Newest Ebola Case Revives Political Questions

As a House committee looks into the Ebola response, Virginia Democrat Gerry Connolly acknowledges the electoral implications.

Representative Gerald " Gerry" Connolly, a Democrat from Virginia, sits for a photograph following a Bloomberg Television interview in Washington, D.C., U.S., on Friday, Sept. 6, 2013.

Photographer: Andrew Harrer/Bloomberg

Ebola was fading as a problem for President Barack Obama and his fellow Democrats, with reports that health workers were making progress against the disease in Africa and the U.S. But a new case of Ebola in New York City may make it nearly impossible for the president and his party to play down the threat in the 11 days before the mid-terms.

“EBOLA HERE!” the New York Post's front page blared Friday morning. 

Acknowledging the anxiety, Republican Senate candidate Scott Brown said in a New Hampshire debate Thursday night that there’s a “rational fear” about Ebola.

Later Friday, Representative Darrell Issa—a frequent White House nemesis—was scheduled to bringing his committee into session to examine the administration's response to the crisis, even though Congress is otherwise in recess.

The bottom line: The timing and location of the latest case promise to ensure that Ebola remains the obtrusive background music of this year’s elections. And both sides think fear of the disease helps Republicans and hurts Democrats down the stretch.

“We know Ebola fear is there, as unfounded as it may be, but now the question is how much fear will the media capital of the world spin up,” said Democratic strategist Chris Kofinis. “Prediction: a lot—and that has political effects.”

Just a few weeks after Obama was criticized for a lackluster response to the first U.S. Ebola cases in Dallas, the White House and New York Senator Chuck Schumer, a member of the Democratic leadership, quickly vowed that New York will get all the federal help it needs.

Republicans already were trying to capitalize on security concerns around the country by raising the growth of  the Islamic State and the specter of terrorism in ads targeting Democratic candidates.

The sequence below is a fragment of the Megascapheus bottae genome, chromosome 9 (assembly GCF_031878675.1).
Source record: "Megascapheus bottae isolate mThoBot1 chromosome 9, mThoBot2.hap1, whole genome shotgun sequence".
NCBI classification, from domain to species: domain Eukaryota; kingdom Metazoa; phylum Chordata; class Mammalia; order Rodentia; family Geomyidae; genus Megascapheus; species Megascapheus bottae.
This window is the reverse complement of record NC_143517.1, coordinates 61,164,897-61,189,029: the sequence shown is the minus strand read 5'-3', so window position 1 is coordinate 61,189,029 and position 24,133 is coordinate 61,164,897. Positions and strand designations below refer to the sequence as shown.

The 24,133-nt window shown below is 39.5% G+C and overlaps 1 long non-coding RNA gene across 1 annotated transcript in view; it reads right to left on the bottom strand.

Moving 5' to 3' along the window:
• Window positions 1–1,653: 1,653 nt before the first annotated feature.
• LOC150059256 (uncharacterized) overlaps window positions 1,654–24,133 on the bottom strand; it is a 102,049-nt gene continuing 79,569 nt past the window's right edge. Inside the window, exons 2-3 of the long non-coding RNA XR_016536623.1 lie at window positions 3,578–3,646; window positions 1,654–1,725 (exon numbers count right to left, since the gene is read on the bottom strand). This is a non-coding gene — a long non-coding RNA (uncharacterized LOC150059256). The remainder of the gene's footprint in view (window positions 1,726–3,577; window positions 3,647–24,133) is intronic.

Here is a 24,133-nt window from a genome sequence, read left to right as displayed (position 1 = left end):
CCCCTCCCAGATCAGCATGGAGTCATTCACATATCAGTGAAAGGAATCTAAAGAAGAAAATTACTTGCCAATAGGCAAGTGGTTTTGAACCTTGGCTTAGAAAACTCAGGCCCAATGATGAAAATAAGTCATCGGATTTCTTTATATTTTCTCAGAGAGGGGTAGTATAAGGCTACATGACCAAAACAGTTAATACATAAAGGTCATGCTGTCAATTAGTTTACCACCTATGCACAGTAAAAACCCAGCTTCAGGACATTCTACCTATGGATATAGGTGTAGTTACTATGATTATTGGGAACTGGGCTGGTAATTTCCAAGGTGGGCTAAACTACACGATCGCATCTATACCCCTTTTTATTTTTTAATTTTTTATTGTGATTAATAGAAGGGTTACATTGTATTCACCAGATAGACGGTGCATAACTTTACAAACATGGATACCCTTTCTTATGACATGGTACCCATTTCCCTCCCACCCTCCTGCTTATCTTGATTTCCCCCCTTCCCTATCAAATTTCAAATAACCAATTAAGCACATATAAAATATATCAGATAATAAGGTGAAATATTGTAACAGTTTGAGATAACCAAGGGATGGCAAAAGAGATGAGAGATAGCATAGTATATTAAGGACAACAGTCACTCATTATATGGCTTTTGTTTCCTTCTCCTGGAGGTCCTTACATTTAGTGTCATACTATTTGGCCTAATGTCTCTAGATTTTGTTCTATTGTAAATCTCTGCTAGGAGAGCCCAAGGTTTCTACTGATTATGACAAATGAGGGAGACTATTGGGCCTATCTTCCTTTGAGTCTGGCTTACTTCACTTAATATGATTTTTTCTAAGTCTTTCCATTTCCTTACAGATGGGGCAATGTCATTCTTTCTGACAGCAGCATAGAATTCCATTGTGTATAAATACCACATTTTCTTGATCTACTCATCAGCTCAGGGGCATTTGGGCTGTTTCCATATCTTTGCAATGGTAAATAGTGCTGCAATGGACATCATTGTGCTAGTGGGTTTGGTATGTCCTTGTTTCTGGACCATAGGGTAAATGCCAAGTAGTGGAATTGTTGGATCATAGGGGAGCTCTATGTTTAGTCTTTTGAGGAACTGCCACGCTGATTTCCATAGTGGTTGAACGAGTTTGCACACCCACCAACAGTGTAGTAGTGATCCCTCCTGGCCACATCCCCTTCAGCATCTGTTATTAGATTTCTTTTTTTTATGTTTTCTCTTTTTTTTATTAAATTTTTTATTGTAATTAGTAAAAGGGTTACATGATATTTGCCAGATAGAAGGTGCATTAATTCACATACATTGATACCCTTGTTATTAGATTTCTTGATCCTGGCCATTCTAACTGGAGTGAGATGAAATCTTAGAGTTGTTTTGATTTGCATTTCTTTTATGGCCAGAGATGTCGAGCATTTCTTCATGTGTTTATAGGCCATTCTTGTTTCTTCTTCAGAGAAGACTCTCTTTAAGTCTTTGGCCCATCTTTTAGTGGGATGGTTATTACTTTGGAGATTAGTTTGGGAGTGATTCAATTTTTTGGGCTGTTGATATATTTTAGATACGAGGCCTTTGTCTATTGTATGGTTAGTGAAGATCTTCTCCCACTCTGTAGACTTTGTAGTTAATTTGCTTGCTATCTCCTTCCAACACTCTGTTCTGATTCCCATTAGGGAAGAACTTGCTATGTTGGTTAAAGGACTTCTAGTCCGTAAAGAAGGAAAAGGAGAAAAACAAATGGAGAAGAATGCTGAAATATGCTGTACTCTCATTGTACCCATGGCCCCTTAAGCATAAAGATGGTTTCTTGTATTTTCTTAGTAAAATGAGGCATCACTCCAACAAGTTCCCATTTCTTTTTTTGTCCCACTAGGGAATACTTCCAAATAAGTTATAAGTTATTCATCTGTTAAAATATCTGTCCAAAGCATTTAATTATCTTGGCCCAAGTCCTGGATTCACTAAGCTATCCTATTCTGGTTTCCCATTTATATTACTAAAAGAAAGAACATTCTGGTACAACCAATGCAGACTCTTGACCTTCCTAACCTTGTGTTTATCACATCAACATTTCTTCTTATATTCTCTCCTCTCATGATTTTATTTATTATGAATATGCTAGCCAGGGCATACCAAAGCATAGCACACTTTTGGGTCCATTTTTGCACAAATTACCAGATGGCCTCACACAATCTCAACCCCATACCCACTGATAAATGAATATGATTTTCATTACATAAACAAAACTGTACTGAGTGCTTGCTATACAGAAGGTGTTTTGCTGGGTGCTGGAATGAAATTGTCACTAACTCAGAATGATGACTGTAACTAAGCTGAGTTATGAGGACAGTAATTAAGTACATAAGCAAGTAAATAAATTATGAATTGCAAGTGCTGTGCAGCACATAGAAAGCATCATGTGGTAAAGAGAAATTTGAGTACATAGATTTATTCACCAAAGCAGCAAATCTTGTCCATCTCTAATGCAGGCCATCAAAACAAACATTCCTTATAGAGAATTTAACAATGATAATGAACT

“There is a phenomenon that I haven’t seen in my lifetime, and that is this fear factor, whether it’s Ebola or the wars,” Republican consultant Ed Rollins, who ran President Ronald Reagan’s 1984 re-election campaign, told Bloomberg News earlier this week.

During last night’s New Hampshire debate, Democratic Senator Jeanne Shaheen accused Brown of “fear-mongering” because he has called for a travel ban and quarantines. And Virginia Democrat Gerry Connolly, a member of Issa’s House Committee, planned to directly acknowledge the electoral implications of Ebola during today’s hearing.

“Two weeks out from a midterm election, I implore my colleagues to join me in rejecting political solutions that substitute pithy slogans for substantive policy,” he planned to say, according to prepared remarks distributed by his office.

Typically, it’s the losing side that screams “Politics!”

Issa, a California Republican who relishes the spotlight of political theater, has called his committee back to Washington for one last investigation of the administration before term limits force him to give up his gavel next year.

Issa’s thrust of late, in concert with Republican campaign themes, has been to show that the Obama administration isn’t capable of protecting the American public—or even the president. His panel’s hearing on White House security after a fence-jumper ran into the president’s residence led to the resignation of Secret Service Director Julia Pierson at the beginning of this month.

Friday's Ebola hearing, the second time in as many weeks that the House has dragged administration officials to Capitol Hill to defend their response, may increase the political damage to Democratic candidates. That’s because Republicans, Democrats and independent witnesses are expected to testify that the response to three cases in Dallas was inadequate at best.

“The only effective way to stop the spread of fear is to ensure full preparedness in every U.S. hospital,” Deborah Burger, a nurse scheduled to testify today, planned to say, according to prepared remarks posted on Issa’s committee website. “The response to Ebola from U.S. hospitals and governmental agencies has so far been dangerously inconsistent and woefully inadequate.”

Angela Rye, a Democratic strategist, said Republicans run a risk if they're perceived to be taking advantage of a public health scare for political gain.

“The American people will be sophisticated and thoughtful enough to give the newly implemented plan time to work,” Rye said. “The bigger challenge will be for the party that continues to put partisan political interests over the concerns of everyday Americans.”

But even Connolly, a Democrat who is cruising to re-election in the Northern Virginia suburbs outside Washington, where federal employees and contractors are abundant, plans to take the White House to task for Obama’s handling of Ebola.

“Regrettably, the administration’s response has left much to be desired,” he planned to say, according to his opening statement. “A lack of clarity and consistency is undermining the public’s confidence in a our country’s public health system—which in reality remains world-class.” 

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